By – January 20, 2021

An apri­cot rugelach that sealed a mar­riage pro­pos­al. Suf­ganiy­ot that evoke Sun­day morn­ing strolls on the water’s edge in Port Mel­bourne. A Ben & Jerry’s – inspired charoset ice cream. Every sweet has a sto­ry in the Mon­day Morn­ing Cook­ing Club’s fourth out­put, Now for Some­thing Sweet. 

There’s some­thing about the Jew­ish com­mu­ni­ty and cake,” the women of MMCC write in the intro­duc­tion. In their newest col­lec­tion of crowd-sourced heir­loom recipes — this time strict­ly dessert — the Aus­tralian Sis­ter­hood” appears to be in search of just what that some­thing” is.

Some­thing Sweet, like past MMCC works,strikes at the heart of what Jew­ish dias­poric cui­sine is — both far-reach­ing and inti­mate. It’s also their brand’s charm. The recipes span con­ti­nents, gen­er­a­tions, and, of course, fla­vors. But the sto­ries have con­nec­tive tis­sue: pas­sion and poignan­cy. More than any­thing, read­ing Some­thing Sweet is like being invit­ed into a warm kitchen and told cher­ished fam­i­ly lore.

Although the book fea­tures dish­es that might be com­plex for the begin­ning bak­er, it also includes help­ful resources on the basics. The Kitchen Notes” sec­tion offers a primer on mea­sure­ments, equip­ment, ingre­di­ents and tech­nique, while the sec­tions on how to bake cake, pas­try, and oth­er sta­ples advise novices and any­one need­ing a refresh­er with suc­cinct expla­na­tions and some­times step-by-step pho­to guides.

The chif­fon sec­tion stands out as a high­light. It’s hard not to smile when read­ing MMCC mem­ber Mere­lyn Frank describ­ing a pop­py seed chif­fon made famous all over Perth” by her late moth­er, Yolan. Frank reveals that it was even occa­sion­al­ly smug­gled by air­plane to friends in France. The prized recipe, long kept secret, is here. There’s also a note­wor­thy you-won’t‑believe-it’s‑kosher-for-Passover Nut Chif­fon, which uti­lizes mat­zo meal and pota­to flour.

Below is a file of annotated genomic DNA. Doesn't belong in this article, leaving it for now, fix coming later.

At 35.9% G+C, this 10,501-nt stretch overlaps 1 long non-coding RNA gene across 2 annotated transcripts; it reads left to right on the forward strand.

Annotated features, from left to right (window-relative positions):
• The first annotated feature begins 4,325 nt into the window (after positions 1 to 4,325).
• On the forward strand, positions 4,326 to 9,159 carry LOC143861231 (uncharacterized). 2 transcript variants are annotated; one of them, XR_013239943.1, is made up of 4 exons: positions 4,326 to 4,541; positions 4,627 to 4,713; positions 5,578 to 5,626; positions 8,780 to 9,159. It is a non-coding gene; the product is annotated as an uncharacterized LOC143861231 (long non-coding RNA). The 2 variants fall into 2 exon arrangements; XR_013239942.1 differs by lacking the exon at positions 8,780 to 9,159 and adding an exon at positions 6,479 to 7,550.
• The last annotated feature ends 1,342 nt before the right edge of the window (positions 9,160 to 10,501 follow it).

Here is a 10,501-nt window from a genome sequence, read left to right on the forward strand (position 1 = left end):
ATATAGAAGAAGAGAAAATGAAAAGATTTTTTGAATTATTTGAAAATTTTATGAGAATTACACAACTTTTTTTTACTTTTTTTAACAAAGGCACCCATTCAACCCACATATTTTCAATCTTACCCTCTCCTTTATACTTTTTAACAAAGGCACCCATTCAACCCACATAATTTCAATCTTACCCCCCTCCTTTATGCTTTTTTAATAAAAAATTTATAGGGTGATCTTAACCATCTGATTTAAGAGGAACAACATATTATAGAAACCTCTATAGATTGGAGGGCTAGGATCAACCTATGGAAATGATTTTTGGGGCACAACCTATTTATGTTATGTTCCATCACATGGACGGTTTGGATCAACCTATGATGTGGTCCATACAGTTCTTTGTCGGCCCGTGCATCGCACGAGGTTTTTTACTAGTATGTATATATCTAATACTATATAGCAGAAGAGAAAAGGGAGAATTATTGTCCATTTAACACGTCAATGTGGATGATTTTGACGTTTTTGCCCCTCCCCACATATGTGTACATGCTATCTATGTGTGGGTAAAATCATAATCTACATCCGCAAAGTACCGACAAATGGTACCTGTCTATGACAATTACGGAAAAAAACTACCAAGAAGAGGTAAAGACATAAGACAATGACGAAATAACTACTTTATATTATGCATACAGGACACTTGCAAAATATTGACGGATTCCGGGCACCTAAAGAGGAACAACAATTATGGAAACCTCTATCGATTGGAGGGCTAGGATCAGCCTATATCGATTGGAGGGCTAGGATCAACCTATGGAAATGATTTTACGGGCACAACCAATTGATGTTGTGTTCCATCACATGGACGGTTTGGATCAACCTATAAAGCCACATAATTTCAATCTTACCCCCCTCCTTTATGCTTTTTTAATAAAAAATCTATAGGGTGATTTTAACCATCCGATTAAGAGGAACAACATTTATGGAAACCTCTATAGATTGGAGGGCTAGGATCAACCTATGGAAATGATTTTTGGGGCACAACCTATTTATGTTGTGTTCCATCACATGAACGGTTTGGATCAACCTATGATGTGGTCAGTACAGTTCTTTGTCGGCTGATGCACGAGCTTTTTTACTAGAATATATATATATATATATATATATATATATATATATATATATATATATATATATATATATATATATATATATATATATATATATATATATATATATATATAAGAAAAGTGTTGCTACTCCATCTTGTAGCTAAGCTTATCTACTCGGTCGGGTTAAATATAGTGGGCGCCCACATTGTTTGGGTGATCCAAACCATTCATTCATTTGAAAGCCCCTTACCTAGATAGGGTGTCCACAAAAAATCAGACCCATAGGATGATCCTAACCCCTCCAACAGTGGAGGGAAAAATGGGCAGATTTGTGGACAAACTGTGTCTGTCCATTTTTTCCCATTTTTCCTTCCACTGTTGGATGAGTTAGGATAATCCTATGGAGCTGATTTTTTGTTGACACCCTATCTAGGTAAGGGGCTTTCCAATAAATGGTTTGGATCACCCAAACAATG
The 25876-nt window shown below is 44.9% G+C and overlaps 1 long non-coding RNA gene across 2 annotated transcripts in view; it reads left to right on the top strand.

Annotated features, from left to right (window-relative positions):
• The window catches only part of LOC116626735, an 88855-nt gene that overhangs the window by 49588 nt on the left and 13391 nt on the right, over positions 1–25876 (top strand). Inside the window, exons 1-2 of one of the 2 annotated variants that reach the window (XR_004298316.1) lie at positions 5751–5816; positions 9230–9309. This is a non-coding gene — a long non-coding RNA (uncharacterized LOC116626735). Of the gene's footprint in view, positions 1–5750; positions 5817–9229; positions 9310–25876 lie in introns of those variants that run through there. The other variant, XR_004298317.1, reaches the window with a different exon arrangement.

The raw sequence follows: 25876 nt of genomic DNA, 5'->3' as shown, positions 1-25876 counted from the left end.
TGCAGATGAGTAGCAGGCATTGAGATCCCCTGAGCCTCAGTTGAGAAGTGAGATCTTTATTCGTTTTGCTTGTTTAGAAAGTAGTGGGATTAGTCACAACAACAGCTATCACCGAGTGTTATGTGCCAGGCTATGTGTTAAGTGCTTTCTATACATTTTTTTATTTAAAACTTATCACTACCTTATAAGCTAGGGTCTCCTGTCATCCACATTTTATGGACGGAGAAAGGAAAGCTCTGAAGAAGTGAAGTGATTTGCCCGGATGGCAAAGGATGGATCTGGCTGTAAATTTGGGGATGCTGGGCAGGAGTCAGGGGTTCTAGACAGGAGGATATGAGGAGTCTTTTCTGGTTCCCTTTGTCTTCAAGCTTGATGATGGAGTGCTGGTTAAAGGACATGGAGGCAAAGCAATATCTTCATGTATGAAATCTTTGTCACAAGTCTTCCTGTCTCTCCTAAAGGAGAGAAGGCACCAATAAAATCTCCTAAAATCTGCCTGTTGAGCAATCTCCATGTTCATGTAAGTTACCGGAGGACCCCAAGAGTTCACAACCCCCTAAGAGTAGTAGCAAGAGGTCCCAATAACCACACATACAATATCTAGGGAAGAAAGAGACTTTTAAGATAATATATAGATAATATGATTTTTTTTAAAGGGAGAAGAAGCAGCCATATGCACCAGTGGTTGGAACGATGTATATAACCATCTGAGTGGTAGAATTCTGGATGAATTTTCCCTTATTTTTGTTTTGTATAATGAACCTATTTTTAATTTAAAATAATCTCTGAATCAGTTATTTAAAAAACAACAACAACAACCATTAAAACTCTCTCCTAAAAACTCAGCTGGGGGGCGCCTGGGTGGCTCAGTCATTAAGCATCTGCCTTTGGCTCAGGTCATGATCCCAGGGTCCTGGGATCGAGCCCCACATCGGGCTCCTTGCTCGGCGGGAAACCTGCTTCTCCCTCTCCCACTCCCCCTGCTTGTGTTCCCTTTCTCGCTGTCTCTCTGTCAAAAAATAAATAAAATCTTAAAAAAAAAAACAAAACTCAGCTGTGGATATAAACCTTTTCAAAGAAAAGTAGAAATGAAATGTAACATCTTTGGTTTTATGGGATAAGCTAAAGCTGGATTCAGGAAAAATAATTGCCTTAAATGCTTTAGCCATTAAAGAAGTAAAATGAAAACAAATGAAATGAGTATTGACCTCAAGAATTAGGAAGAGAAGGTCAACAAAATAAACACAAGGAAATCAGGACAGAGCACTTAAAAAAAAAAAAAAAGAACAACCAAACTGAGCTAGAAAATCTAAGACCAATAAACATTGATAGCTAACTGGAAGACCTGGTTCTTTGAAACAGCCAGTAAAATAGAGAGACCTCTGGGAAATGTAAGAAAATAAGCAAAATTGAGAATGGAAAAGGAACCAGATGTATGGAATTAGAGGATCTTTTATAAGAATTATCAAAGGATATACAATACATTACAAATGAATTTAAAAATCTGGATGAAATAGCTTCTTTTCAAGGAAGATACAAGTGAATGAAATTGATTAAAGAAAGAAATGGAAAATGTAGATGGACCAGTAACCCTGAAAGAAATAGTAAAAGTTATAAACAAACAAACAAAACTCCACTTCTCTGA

Don’t wor­ry. Any­one try­ing chif­fon for the first time can con­sult the How to Chif­fon” section.

Fans of Shavuot should rejoice, too. The sweet cheese sec­tion is filled with cre­ations per­fect for the Jew­ish calendar’s dairy fes­ti­val. From a polen­ta-crust­ed Roman­ian loaf to an apri­cot-stud­ded kolac (Czech-style pas­try), every­thing here is worth try­ing. The South African cheese­cake, an old MMCC favorite from The Food, the Sto­ries, the Sis­ter­hood, is tweaked in this sec­tion to glo­ri­ous perfection.

We’re liv­ing in a moment when com­mu­ni­ties every­where are explor­ing and reimag­in­ing what con­nec­tion means. That’s what the Sis­ter­hood” does through the uni­ver­sal lan­guage of food. Right when we all need­ed it, the Mon­day Morn­ing Cook­ing Club has deliv­ered some­thing spe­cial — or rather, Some­thing Sweet. 

Oren Peleg is a Los Ange­les-based writer. He lives with his husky Har­ri­son Ford and is on a mis­sion to make the per­fect hummus.

Discussion Questions

Now for Some­thing Sweet is an ode to the long­stand­ing tra­di­tion of Jew­ish Sis­ter­hood com­mu­ni­ty cook­books, part of a genre that food schol­ars regard as social his­to­ry. Here, the Mon­day Morn­ing Cook­ing Club sis­ter­hood” of Syd­ney paints a vibrant pic­ture of the Jew­ish Dias­po­ra in Aus­tralia. Through recipes and vignettes about each con­trib­u­tor, a sto­ry unfolds of the migra­to­ry routes tak­en and hard­ships endured that pro­duced today’s diverse Antipodean Jew­ish com­mu­ni­ty. Recipes for Per­sian Short­bread, South African Cheese­cake, Roman­ian Malai, Alfa­jores, Russ­ian Hon­ey Cake, and Moroc­can Fishue­las, as well as blintzes and bab­ka, trans­port us to Jew­ish kitchens across time and space. The back­sto­ry of hon­ey-and-nut Trava­dos makes us curi­ous about the Sephar­di ladies of Zim­bab­we and about oth­er Jew­ish com­mu­ni­ties with whose culi­nary tra­di­tions we may not be famil­iar. The beau­ti­ful­ly pho­tographed and designed book is divid­ed into such tempt­ing chap­ters as The Every­day Cake, The Occa­sion Cake, and Sweet Cheese, each con­tain­ing recipes rich with mem­o­ry and those very much of today. Now for Some­thing Sweet wel­comes us with a cup of tea and an open bis­cuit tin into a lov­ing Jew­ish com­mu­ni­ty to hear a sto­ry at once spe­cif­ic and universal.